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Getting A Second Opinion

A second opinion is a great tool for those who are unsure about their diagnosis and uncomfortable with the treatment options that are being offered. There are several steps in the process of achieving a diagnosis that can lead to an error in diagnosis. These range from a mistake in interpretation of the mammogram to a mistake during interpretation of the biopsy tissue. Getting a second opinion concerning the diagnosis or any stage of treatment is always your right and cannot harm you in any way.

Second Opinion from the Pathologist

One of the most common types of breast cancer that requires a second opinion to confirm diagnosis is ductal carcinoma in situ (DCIS) due to its variable appearance. This type of cancer rarely presents with an obvious lump or mass, and is usually found as a result of seeing microcalcifications on mammogram or incidentally after biopsy for another suspicious area on mammogram. Another diagnosis that is often made incidentally after biopsy is lobular carcinoma in situ (LCIS), which is a marker for increased lifetime risk of breast cancer in either breast as opposed to breast cancer itself. Approximately 17% of women with LCIS will develop breast cancer within 15 years of the diagnosis, which may cause women to undergo treatment, such as a mastectomy, for something that they may or may not have.2 Thus, making the correct diagnosis is very important.

A pathologist will examine the breast tissue on a slide, as well as test it with different stains to determine whether or not cancer is present. Occasionally, the tissue does not stain well or has a questionable appearance which can lead to a wrong diagnosis or even the inability to make a diagnosis with the tissue that they have.1 Getting a second opinion from a pathologist should be standard if there is any question about the diagnosis. The second pathologist should be experienced in evaluating for breast cancer and they may require an additional biopsy if there was insufficient tissue or if the results were inconclusive. Pathologists may actually initiate the process of getting a second opinion if they are uncomfortable with the information they have.

Second Opinion from the Surgeon and Oncologist

Some women are initially in denial of a breast cancer diagnosis, particularly if there are no masses that they can feel. A second opinion can drastically improve their ability to accept the diagnosis, which will allow them to move on with the treatment process sooner.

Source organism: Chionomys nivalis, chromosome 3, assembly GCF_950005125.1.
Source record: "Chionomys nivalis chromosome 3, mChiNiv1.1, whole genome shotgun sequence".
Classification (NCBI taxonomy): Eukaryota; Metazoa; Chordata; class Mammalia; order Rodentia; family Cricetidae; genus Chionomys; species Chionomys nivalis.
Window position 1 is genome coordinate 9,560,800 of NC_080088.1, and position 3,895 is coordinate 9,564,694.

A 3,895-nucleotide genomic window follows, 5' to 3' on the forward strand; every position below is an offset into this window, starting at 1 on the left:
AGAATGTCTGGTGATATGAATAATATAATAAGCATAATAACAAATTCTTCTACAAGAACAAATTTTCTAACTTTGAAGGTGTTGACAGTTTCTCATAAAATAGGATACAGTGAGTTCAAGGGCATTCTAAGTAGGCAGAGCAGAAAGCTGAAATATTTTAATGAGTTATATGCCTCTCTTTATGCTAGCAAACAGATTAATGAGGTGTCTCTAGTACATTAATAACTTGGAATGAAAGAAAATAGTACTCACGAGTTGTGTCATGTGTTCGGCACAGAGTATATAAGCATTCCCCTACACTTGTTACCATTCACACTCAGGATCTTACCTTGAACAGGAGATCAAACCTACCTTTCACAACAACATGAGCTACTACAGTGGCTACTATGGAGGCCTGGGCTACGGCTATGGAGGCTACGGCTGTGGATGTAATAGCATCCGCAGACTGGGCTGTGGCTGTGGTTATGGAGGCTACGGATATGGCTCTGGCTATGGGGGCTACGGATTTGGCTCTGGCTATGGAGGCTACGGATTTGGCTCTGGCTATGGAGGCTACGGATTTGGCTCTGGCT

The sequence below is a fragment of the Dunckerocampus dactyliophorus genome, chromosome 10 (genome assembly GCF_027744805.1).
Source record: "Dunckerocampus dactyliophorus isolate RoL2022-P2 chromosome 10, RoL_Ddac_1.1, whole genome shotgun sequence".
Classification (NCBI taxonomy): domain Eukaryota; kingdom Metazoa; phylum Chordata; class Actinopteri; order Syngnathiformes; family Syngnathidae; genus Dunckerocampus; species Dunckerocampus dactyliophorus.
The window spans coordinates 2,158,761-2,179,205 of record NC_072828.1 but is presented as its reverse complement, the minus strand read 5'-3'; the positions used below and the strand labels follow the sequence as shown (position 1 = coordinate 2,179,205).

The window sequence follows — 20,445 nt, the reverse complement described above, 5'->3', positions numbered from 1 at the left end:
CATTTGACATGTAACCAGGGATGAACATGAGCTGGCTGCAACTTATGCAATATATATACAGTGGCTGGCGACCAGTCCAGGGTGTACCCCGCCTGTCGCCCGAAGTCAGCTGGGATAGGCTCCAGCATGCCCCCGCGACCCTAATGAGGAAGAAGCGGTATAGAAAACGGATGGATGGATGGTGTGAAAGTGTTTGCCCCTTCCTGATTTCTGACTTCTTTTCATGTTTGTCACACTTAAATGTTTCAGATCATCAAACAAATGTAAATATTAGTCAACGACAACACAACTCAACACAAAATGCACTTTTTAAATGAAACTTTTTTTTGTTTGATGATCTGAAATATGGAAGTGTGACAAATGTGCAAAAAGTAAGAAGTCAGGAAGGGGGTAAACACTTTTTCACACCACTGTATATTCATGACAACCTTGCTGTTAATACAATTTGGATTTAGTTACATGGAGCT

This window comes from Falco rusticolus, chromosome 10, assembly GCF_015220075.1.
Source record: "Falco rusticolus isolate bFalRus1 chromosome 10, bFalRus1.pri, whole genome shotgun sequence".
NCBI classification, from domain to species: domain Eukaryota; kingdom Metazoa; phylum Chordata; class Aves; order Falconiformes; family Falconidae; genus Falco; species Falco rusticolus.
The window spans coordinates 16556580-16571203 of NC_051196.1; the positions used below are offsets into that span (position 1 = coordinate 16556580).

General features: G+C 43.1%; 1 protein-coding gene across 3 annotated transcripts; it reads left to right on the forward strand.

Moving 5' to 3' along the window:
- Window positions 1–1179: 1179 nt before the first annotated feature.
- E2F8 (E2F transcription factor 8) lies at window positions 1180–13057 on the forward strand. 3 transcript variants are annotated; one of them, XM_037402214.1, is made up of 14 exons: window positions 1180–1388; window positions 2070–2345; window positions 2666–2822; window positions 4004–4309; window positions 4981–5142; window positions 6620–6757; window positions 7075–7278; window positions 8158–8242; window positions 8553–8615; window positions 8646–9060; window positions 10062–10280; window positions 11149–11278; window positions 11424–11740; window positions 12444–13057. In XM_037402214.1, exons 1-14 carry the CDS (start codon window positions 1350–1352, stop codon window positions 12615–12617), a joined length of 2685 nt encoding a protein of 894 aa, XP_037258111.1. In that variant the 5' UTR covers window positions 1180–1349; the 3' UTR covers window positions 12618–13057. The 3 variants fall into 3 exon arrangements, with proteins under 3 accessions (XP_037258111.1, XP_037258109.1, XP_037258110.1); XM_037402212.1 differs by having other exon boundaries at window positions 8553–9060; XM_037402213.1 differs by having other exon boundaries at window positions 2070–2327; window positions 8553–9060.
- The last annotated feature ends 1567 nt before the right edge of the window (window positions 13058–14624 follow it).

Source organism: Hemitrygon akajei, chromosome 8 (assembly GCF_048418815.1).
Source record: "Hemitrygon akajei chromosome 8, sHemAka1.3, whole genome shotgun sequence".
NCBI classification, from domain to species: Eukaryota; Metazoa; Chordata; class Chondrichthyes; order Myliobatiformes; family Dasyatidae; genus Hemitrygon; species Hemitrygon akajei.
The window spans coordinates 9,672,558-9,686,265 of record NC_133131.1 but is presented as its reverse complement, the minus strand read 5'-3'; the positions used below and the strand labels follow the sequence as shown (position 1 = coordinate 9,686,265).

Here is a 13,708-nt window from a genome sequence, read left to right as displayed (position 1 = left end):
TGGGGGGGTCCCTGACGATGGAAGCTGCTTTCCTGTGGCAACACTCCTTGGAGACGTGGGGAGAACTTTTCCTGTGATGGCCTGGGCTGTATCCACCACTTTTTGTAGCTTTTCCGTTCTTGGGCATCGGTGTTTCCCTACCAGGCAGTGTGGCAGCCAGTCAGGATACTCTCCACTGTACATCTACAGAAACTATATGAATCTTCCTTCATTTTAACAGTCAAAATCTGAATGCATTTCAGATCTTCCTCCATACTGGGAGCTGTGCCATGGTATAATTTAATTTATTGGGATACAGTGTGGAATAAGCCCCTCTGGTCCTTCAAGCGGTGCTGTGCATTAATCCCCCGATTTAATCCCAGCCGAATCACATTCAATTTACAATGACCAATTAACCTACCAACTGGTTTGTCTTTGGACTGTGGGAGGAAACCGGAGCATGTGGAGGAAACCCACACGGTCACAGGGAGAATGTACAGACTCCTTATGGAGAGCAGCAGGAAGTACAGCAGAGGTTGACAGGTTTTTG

Women tend to choose the option that is recommended to them by their first surgeon or oncologist. They may not realize that there are other treatment options that could be available to them. However, if a second opinion confirms what the first surgeon or oncologist says, it will increase their confidence in that doctor and help them to feel completely comfortable with the decision they choose.

Difficulties In Asking For A Second Opinion

Some people already have a good relationship with their primary care physician or surgeon, which is great and can increase your confidence in their decision making. Unfortunately, this can also act as a barrier for the patient to request a second opinion.  Some patients believe that when they ask for a second opinion from another medical professional, it devalues or is disrespectful to their current medical professional. Patients must understand that this is not true and all doctors should encourage their patients to receive a second opinion. After all, the doctor wants their patient to be just as confident in them as they are of their ability to treat each patient with the best care.

Another barrier to requesting a second opinion for many patients, particularly those in smaller communities, is the lack of alternatives. There may only be one treatment facility in the area and some patients may not be able to travel to obtain a second opinion. Also, some may not have insurance that will cover additional testing or out-of-network care. These are many of the factors that can prevent a patient from getting a second opinion concerning their breast cancer diagnosis.

References

1 Staradub, V. L., Messenger, K. A., Hao, N., & etal. (2002). Changes in breast cancer therapy because of pathology second opinions . Annals of Surgical Oncology , 982-987.

2 Page, D., Kidd Jr., T. E., & Dupont, W. (1991). Lobular neoplasia of the breast: Higher risk for subsequent invasive cancer predicted by more extensive disease. Human Pathology , 1232-1239.

3 Watson, M., Greer, S., Blake, S., & Shrapnell, K. (1984). Reaction to a diagnosis of breast cancer relationship between denial, delay and rates of psychological morbidity. Cancer , 2008-2012.

4 Stafford, D., Szczys, R., & Becker, R. (1999). How breast cancer treatment decisions are made by women in North Dakota . The American Journal of Surgery , 515-519.

This article was originally published on July 27,2012 and last revision and update of it was 9/2/2015.